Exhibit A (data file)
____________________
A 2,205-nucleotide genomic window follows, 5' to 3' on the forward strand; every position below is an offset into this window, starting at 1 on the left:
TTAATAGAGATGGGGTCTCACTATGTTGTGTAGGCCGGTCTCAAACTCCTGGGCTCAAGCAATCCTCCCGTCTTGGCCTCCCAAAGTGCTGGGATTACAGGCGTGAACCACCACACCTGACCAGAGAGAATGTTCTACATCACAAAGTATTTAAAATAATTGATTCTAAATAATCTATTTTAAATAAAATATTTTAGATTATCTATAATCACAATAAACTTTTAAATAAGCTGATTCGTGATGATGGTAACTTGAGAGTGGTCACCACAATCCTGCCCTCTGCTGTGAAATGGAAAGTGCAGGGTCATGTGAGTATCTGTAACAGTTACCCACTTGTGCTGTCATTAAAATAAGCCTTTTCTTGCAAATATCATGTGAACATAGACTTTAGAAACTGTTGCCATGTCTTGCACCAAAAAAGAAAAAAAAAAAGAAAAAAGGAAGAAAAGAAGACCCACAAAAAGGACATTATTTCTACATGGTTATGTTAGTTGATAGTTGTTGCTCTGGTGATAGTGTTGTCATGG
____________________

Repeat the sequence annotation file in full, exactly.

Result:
A 2,205-nucleotide genomic window follows, 5' to 3' on the forward strand; every position below is an offset into this window, starting at 1 on the left:
TTAATAGAGATGGGGTCTCACTATGTTGTGTAGGCCGGTCTCAAACTCCTGGGCTCAAGCAATCCTCCCGTCTTGGCCTCCCAAAGTGCTGGGATTACAGGCGTGAACCACCACACCTGACCAGAGAGAATGTTCTACATCACAAAGTATTTAAAATAATTGATTCTAAATAATCTATTTTAAATAAAATATTTTAGATTATCTATAATCACAATAAACTTTTAAATAAGCTGATTCGTGATGATGGTAACTTGAGAGTGGTCACCACAATCCTGCCCTCTGCTGTGAAATGGAAAGTGCAGGGTCATGTGAGTATCTGTAACAGTTACCCACTTGTGCTGTCATTAAAATAAGCCTTTTCTTGCAAATATCATGTGAACATAGACTTTAGAAACTGTTGCCATGTCTTGCACCAAAAAAGAAAAAAAAAAAGAAAAAAGGAAGAAAAGAAGACCCACAAAAAGGACATTATTTCTACATGGTTATGTTAGTTGATAGTTGTTGCTCTGGTGATAGTGTTGTCATGG